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Ask a PIO: What’s the best way to emphasize the importance of social distancing?

Four fire department representatives share their tips for reinforcing health and safety messages during the pandemic


The Seattle Fire Department started Friday Night Lights where fire engines and ladder trucks drive slowly through residential areas with assisted living and long-term care facilities on Fridays from 6:30-7:30 p.m.

With protesters in some states calling for an end to stay-at-home and social distancing orders, many first responders and healthcare workers are pleading with the public to abide some the guidelines to help minimize the spread of COVID-19.

FireRescue1 Executive Editor Fire Chief Marc Bashoor shared a plea with protesters, asking the question, “Isn’t our collective ability to be safe far more important than any one person’s right to assemble?”

Public information officers (PIOs) – also known as agency spokespersons, media relations managers and similar titles – play a vital role in helping spread health and safety messages to the community and reinforcing directives. Such efforts are even more important when there are conflicting or confusing guidelines among locales, not to mention the growing frustration of people who do not agree with the guidelines.

We asked several fire department representatives to share their tips for how to reinforce the current messages related to stay-at-home orders and social distancing. Here’s what they had to say:

Pete Piringer, Chief Spokesperson, Montgomery County (Maryland) Fire & Rescue Service

If there’s anything we’ve learned from the response of local governments’ communicators to this pandemic, it’s that in times of crisis, many opportunities present themselves for PIOs to be a go-to trusted source of information. The shared information and resources, support and checking in with those in your agency, broader government and community are perfect examples of the ways social media platforms can bring us together and make good things happen and empower people to take action.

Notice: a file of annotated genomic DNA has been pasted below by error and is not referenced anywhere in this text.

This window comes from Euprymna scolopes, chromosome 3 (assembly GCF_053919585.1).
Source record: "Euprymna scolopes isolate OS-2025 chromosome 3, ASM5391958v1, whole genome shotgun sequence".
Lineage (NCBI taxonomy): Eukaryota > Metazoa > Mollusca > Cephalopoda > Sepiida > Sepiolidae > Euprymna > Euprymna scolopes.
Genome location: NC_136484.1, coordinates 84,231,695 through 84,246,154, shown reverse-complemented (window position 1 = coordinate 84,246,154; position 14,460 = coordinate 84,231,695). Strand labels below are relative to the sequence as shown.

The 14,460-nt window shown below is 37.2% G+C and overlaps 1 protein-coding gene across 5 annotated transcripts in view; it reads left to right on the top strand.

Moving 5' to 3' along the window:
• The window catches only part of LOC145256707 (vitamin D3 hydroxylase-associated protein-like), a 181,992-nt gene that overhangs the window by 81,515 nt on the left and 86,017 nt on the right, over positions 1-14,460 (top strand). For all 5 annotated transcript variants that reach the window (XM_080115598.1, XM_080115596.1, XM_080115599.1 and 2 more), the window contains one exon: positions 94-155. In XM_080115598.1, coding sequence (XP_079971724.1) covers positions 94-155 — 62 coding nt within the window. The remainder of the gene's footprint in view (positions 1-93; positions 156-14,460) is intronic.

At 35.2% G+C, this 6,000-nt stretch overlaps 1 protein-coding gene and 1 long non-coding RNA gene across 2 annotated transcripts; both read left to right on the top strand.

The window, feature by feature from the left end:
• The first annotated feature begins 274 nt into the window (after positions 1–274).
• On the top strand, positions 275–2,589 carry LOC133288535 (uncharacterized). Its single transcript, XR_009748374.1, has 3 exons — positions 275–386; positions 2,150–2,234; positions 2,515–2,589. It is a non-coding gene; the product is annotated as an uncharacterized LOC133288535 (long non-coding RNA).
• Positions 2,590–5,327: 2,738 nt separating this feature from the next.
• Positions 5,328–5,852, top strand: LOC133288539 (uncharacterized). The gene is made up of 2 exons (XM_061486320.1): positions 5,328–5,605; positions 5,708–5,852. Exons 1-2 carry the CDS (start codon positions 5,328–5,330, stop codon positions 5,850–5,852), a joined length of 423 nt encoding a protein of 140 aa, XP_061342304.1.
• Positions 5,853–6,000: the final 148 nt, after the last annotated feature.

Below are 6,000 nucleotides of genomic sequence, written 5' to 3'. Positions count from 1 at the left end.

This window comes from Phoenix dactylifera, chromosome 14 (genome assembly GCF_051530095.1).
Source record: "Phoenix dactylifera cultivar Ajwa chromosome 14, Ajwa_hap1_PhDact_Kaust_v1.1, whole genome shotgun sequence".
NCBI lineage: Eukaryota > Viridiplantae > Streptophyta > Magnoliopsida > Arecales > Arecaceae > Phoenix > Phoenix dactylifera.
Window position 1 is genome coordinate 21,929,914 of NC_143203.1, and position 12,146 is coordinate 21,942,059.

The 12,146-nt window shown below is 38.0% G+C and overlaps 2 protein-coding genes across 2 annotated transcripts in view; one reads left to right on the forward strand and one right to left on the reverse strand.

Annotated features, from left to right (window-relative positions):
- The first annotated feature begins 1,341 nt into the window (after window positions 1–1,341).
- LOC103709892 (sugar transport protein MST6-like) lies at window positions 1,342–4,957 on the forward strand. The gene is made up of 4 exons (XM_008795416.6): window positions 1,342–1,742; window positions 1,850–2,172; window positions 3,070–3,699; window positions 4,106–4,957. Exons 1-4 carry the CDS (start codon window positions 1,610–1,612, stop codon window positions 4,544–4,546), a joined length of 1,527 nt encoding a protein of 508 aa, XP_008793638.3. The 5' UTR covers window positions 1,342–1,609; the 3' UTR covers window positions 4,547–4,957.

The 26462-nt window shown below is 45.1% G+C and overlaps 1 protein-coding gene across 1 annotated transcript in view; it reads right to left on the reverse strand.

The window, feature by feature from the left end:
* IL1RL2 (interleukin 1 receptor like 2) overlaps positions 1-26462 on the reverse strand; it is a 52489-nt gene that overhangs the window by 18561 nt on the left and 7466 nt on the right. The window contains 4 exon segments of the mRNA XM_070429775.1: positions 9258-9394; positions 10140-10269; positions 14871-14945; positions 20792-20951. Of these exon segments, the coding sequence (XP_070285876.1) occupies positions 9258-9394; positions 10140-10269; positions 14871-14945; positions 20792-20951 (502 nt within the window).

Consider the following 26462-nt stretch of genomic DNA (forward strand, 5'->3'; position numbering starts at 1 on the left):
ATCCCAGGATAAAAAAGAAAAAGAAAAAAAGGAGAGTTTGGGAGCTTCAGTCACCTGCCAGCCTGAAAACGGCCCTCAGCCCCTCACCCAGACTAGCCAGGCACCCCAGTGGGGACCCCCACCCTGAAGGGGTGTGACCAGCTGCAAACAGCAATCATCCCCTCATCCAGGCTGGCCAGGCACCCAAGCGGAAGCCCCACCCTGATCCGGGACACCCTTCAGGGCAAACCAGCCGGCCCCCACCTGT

When it comes to the best way for emergency services to emphasize the importance of social distancing, wearing face coverings or simply washing your hands, I think of the PIO mantra that is spoken about in many FEMA public information classes: “Get the right information, to the right people, at the right time, so they can be empowered to make the right decisions.”

Not every government department or agency has the advantage of skilled social media communicators during a crisis. With proper reputation management, before a disaster strikes, many emergency services PIOs have developed the skills and knowledge to be trusted sources of information with consistent and continuous safety messaging.

Consider the eight-step crisis communication model to be effective during a crisis:

  1. Assess the current situation
  2. Set communication goals
  3. Identify intended audiences
  4. Develop and pre-test messages
  5. Select channels and activities
  6. Develop an action plan
  7. Develop and pre-test materials
  8. Implement, evaluate and modify plan

When it comes to PIO reputation management and becoming a trusted source of information, remember to get it first, get it right, get it out!

Kristin Tinsley, Sr. Communications Manager/PIO, Seattle Fire Department

Those of us who serve as PIOs have seen firsthand how the stay-at-home orders have changed the way we engage with our community and media partners. In a time of crisis, it’s important that we let our community know we are here to serve and will respond to their 911 calls.